David Domke is Professor of Communication and Head of Journalism at the University of Washington. Kevin Coe is a doctoral candidate in Speech Communication at the University of Illinois. They are authors of the The God Strategy: How Religion Became a Political Weapon in America. To learn more about the book check out their handy website here, to read more posts by them click here.  In the post below they bid farewell to Mike Huckabee.

On Tuesday, former Arkansas Governor Mike Huckabee finally gave up on his bid to win the GOP presidential nomination. Let us be among the first to say good riddance. (more…)

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11. Is Huckabee’s Faith Compatible With Democracy?

David Domke is Professor of Communication and Head of Journalism at the University of Washington. Kevin Coe is a doctoral candidate in Speech Communication at the University of Illinois. They are authors of the The God Strategy: How Religion Became a Political Weapon in America. To learn more about the book check out their handy website here, to read more posts by them click here. In the post below they look at Huckabee’s recent attack on the press.

With John McCain looking to wrap up the Republican Party presidential nomination, challenger Mike Huckabee is just looking for a way to remain relevant. Earlier this week, Huckabee tried going on the attack against a familiar target: the press.

At a breakfast meeting with reporters from the Christian Science Monitor, Huckabee decried journalists’ focus on his religious background, saying: “There has been an attempt to ghettoize me for a very small part of my biography. The last time I was in the pulpit was 1991.” (more…)

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12. Dance Around the Fire

I'm home. Vermont was a dream come true. I didn't know how much I needed to kindle until I walked into the room and felt surrounded by soul comrades. My imagination is filled with so many images and reflections in this post-Kindling Words retreat state of mind. I wish I had a way to take it from here--pointing to head-- and put it here-- pointing to the screen. I believe we call this an info-dump in editorial circles.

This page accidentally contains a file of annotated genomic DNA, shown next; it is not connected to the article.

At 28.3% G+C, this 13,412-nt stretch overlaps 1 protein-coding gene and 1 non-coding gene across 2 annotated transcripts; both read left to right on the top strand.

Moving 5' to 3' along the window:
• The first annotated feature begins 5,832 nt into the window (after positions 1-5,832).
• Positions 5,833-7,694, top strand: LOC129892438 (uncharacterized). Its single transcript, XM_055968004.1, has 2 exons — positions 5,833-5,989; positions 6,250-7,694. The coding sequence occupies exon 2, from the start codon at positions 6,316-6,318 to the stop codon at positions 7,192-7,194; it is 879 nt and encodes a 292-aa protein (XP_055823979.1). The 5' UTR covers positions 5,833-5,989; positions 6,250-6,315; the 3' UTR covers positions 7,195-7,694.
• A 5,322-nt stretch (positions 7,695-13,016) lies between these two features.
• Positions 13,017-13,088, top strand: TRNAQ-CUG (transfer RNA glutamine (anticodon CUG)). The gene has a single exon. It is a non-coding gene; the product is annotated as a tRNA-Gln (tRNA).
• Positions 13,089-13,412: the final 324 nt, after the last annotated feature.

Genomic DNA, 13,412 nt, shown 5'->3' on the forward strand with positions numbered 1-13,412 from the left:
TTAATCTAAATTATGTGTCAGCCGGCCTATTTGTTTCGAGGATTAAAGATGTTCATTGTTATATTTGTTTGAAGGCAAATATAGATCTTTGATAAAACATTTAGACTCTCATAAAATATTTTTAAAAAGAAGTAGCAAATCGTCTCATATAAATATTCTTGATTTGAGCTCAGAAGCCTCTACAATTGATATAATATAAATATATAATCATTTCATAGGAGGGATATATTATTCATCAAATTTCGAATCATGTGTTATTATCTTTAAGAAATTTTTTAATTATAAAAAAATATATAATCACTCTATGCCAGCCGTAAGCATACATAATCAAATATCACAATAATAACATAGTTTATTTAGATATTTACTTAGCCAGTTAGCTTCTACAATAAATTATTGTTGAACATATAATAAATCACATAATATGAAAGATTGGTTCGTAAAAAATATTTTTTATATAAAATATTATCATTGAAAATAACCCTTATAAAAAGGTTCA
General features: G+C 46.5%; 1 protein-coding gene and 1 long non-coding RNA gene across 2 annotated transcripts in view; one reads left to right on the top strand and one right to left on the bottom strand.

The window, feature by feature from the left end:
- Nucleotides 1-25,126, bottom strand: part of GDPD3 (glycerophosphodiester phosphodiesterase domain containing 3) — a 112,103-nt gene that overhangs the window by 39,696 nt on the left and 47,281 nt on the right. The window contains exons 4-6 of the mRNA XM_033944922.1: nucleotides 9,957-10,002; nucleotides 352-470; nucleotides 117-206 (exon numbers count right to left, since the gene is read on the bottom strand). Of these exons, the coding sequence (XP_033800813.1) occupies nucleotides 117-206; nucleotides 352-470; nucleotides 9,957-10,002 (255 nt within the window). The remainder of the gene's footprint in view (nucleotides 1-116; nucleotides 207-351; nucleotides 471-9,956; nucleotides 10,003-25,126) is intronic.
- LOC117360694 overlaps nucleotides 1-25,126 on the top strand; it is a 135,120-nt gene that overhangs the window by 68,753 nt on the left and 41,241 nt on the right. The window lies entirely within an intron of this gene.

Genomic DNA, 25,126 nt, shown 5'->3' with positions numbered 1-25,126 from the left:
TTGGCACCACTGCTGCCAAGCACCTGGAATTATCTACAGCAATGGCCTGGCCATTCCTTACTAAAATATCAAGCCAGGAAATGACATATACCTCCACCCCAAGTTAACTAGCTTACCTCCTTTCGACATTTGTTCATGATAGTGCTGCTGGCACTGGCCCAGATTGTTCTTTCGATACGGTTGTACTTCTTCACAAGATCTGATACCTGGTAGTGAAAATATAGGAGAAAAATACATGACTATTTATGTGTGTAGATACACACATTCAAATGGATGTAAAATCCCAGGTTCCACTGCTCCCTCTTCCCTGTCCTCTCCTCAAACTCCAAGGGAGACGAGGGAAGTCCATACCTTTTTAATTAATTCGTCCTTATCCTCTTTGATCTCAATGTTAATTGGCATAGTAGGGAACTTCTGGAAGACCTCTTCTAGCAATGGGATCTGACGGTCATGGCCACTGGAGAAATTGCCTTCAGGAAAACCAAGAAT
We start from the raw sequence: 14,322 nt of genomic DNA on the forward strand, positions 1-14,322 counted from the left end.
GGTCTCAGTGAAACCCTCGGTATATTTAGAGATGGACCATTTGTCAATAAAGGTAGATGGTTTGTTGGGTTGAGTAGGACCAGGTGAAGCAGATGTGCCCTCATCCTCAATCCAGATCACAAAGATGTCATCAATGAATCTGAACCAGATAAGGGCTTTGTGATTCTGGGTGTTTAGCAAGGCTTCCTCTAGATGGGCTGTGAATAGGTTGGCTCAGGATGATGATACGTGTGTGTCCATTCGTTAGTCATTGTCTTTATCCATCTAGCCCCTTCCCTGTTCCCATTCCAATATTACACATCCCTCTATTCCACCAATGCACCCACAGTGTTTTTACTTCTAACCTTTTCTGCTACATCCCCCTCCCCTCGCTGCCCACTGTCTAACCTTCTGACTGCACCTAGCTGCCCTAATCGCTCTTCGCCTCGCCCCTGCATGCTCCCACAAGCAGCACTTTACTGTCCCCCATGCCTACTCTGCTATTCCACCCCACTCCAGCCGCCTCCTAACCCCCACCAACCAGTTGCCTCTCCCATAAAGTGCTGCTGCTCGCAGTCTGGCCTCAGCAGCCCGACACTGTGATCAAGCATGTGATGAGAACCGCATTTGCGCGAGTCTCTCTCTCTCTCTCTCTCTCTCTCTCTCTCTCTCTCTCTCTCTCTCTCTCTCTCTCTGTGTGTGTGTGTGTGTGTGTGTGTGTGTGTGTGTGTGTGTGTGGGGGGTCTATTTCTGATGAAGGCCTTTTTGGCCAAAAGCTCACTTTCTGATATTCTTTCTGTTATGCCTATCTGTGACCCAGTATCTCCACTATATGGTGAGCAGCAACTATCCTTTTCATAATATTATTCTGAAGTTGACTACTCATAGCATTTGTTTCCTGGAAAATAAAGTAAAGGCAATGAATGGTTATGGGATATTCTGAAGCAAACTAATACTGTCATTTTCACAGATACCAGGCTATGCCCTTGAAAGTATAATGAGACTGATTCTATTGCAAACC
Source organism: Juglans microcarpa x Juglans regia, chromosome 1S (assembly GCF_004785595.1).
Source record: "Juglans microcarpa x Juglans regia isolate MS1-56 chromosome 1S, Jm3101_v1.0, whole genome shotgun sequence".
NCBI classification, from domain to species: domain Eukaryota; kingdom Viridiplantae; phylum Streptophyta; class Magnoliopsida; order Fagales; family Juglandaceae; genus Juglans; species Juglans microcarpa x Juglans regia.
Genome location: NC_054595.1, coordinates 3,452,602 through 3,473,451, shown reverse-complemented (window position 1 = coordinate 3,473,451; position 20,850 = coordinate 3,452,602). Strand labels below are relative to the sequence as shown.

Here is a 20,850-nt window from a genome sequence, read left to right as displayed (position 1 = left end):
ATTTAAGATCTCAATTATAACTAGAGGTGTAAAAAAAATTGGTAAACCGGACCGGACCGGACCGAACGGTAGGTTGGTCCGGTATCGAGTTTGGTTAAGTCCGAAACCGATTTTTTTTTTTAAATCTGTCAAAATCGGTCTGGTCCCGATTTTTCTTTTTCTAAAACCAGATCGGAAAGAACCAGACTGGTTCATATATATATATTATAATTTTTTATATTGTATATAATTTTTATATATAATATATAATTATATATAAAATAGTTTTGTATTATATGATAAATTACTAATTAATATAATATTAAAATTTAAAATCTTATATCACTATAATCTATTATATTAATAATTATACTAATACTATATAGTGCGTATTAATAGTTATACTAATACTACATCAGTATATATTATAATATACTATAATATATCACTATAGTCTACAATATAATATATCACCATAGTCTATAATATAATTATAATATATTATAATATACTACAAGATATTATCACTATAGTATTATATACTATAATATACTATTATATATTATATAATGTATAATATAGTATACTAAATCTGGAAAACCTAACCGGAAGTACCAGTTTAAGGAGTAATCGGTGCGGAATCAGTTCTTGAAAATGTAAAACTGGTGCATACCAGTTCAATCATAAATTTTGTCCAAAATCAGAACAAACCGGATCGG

Laurie Halse Anderson reached into a frightened place in my heart this weekend and found my faith again. She is my personal lightning bolt. May I be able to thank her one day for the gift of her words. To me and to us.

After our fireside readings Saturday night, we trudged through the soft snow to the traditional Kindling Words bonfire. My toes were cold despite my heavy boots and triple-layers of socks. But the companions and the music and the laughter and the spirit infused heat and light and love around the circle. I wrapped two pieces of paper into my gloved hands, closed my eyes, kissed the air and made offerings of these papers into the fire, praying for words to come true. My wishes danced slowly, sinking into the wood, and soon caught flame in the kindling. (It didn't hurt to be standing next to Jane Yolen while I made these wishes. Talk about a Fairy G-dmother in your midst.)

One wish was for me.
One was for all of you.

I shall return after I collect my thoughts.
Which are many.
Which are magical.

There's nothing better than being snowbound with writer friends. They bring out the best in me. Thank you, fellow Kindling friends, for dancing around the fire with me (and a special hug to Linda Sue Park for asking to sing Bruce's HUNGRY HEART with me... She knows the way to my heart, doesn't she?!) Long may the flames burn.

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13. God Goes To Harvard

Students everywhere are heading back to school. But is school the way you remember it? In the post below D. Michael Lindsay, author of Faith In The Halls of Power: How Evangelicals Joined The American Elite, blogs about how faith has changed on campus, specifically evangelical faith. Read Lindsay’s other posts here.

Today, thousands of students will begin another year at Harvard, which begins its 369th year of classes. Since its founding, Harvard has been home to all kinds of religious believers, people of various faiths and of no faith at all. In recent decades, though, the nation’s leading university has diversified its student body geographically, ethnically, and racially. What’s surprising is how that diversity has changed Harvard’s religious makeup. (more…)

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14. Michael Lindsay at the Carnegie Council

The post below is by Theo Calderara, editor at OUP.

dmlpic1.jpgEvangelicals in politics get a lot of attention these days, much of it focusing on issues like abortion. But while everyone’s watching what James Dobson is doing in America, they’re missing what Rick Warren is doing in Africa.

Last night, Michael Lindsay spoke about his new book, Faith in the Halls of Power, at the Carnegie Council for Ethics in International Affairs. One of the many fascinating things the crowd heard is that while everyone thinks evangelicals have a lot of influence on domestic issues, they’re really making an impact abroad. (more…)

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15. Michael Lindsay, Bud McFarlane and Richard Nixon